Color–magnitude diagram of the cluster field. All galaxies with Dproj ≤ 30″ are displayed in red. The seven secure spectroscopic cluster members are marked by black squares (with blue dots for Dproj > 30″) and are all located within a color range 2.6 ≤ z − H ≤ 3.5 (green dotted lines), with an average color of z − H ~ 3. The interlopers found in the above color cut are marked by black crosses. Two simple stellar population (SSP) models for the cluster redshift are overplotted at z − H ~ 3, with solar metallicity and formation redshift of zf = 5 (red dashed line) or zf = 3 (blue dashed). The vertical dotted blue line indicates the apparent magnitude of an L* galaxy at z = 1.49, black dashed lines show the 50%-completeness limit.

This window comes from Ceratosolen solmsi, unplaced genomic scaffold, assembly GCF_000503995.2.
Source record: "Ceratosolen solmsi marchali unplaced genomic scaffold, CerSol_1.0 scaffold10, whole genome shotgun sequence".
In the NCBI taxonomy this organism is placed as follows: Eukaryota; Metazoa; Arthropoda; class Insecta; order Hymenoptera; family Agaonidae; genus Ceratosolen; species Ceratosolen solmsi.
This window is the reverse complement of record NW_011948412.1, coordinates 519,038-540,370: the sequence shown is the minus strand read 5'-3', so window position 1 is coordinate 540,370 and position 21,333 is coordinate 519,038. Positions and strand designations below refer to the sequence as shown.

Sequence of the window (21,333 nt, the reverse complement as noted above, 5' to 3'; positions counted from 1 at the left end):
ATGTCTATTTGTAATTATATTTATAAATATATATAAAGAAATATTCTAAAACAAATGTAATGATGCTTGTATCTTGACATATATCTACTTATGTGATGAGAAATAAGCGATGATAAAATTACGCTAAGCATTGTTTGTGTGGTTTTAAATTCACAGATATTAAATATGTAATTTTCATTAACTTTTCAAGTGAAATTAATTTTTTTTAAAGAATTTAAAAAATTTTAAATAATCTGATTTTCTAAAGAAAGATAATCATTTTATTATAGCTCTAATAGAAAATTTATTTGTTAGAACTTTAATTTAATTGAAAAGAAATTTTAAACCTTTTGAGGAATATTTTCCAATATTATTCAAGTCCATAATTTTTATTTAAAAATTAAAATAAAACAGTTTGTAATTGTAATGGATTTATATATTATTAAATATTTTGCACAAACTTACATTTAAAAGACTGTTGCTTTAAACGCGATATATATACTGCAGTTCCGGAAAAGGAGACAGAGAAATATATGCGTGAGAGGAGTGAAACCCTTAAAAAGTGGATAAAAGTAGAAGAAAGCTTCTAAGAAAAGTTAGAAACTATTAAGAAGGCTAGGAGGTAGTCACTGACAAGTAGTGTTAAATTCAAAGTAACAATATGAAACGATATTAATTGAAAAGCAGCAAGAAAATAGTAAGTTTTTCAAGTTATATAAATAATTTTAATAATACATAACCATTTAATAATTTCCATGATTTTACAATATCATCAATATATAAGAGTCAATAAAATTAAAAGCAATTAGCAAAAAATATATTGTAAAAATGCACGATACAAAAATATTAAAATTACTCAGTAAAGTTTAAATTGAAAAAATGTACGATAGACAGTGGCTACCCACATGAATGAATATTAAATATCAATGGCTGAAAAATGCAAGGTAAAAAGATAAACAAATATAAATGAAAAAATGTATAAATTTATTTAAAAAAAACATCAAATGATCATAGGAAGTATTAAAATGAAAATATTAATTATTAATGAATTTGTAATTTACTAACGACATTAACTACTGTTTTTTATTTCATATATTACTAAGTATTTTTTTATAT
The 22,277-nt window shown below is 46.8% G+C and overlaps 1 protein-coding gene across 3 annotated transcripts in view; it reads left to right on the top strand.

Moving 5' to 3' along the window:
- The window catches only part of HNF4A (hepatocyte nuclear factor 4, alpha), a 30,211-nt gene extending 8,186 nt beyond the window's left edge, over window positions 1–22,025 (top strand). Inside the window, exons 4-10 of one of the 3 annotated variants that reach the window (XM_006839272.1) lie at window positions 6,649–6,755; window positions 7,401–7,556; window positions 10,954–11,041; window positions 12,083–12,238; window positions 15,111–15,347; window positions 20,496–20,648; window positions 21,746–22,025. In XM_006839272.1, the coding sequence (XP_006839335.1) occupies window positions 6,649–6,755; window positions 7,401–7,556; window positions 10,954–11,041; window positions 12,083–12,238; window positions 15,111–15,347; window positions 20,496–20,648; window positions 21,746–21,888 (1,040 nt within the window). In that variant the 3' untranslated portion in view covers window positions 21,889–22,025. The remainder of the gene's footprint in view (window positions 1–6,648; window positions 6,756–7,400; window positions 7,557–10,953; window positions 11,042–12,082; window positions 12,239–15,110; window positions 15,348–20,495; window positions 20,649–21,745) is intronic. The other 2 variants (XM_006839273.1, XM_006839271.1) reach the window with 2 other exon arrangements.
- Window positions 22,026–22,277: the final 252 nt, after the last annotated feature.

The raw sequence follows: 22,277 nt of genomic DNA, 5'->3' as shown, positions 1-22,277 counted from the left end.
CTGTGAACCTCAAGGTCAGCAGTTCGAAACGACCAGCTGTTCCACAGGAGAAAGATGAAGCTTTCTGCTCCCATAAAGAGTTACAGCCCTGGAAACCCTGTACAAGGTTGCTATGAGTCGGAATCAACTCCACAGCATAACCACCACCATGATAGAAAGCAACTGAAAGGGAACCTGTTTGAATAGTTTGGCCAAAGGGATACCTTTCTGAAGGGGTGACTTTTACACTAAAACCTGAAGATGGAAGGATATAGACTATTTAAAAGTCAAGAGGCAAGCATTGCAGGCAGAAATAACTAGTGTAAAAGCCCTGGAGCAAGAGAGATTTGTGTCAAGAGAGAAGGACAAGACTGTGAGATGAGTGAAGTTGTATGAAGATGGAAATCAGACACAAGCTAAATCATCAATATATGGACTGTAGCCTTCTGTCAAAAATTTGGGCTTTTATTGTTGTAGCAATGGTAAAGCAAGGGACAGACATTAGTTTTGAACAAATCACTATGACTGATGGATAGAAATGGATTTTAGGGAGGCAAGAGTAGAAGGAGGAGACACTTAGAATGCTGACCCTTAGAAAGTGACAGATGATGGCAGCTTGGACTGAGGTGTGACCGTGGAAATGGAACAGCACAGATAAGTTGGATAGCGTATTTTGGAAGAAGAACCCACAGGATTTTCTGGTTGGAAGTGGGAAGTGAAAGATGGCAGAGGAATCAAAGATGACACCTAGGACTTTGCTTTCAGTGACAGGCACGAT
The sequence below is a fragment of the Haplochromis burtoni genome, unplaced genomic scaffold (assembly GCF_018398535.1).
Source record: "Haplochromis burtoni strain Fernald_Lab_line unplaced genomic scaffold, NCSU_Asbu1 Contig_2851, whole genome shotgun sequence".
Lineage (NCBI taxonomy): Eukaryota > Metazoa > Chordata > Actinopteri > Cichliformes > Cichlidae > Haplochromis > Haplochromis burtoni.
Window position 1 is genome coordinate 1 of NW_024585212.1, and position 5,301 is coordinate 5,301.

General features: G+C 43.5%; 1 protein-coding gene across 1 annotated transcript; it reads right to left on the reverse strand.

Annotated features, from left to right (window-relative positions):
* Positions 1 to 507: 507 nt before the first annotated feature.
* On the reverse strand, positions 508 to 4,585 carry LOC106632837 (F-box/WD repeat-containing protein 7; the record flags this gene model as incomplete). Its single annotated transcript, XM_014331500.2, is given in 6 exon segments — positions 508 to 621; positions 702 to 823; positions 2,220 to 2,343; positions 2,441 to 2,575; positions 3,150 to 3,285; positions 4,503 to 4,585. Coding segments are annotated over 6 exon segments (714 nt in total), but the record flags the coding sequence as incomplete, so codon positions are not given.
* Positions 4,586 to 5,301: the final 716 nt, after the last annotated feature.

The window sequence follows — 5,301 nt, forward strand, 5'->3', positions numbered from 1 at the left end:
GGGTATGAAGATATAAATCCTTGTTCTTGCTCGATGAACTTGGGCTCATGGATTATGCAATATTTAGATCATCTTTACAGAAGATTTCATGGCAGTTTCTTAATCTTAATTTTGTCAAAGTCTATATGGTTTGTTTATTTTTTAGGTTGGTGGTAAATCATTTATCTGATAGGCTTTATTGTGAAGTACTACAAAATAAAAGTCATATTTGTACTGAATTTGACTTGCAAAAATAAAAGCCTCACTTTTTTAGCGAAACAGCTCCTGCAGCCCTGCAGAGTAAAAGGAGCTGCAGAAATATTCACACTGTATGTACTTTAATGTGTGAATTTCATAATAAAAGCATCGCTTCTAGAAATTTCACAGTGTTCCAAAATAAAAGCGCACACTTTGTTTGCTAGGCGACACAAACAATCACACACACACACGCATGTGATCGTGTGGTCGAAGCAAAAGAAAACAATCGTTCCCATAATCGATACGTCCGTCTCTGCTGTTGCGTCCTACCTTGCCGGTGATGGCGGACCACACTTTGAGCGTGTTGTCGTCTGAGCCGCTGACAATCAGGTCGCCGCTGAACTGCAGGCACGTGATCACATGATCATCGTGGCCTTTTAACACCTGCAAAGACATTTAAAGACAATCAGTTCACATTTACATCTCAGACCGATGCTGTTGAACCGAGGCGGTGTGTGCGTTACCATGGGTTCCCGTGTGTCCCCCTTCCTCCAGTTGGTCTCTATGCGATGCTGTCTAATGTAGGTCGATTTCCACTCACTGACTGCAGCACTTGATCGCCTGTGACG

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In the text
thumbnail Fig. 3

Composite rest-frame spectrum of the seven member galaxies. The main features are marked by dotted lines and the total noise spectrum is shown in blue. An LRG template based on z ~ 0.5 luminous red galaxies (Eisenstein et al. 2003) is overplotted in red to show the good match with the low-z template. The spectrum is smoothed with a 7-pixel boxcar filter.

Open with DEXTER
In the text
thumbnail Fig. 4

One-dimensional spectra of the seven confirmed members of XMMU J0338.8+0021, smoothed with a 7 pixel boxcar filter. For each spectrum, an identification label (ID) and the measured redshift is reported. For the brightest component of the BCG (ID:1-A), the same LRG spectrum template used in Fig. 3 is overlaid in blue for comparison. In red, the sky features in absorption (top) and emission (bottom) are shown. The position of the main spectral features, shifted according to the corresponding redshift values, are marked by the vertical dashed lines.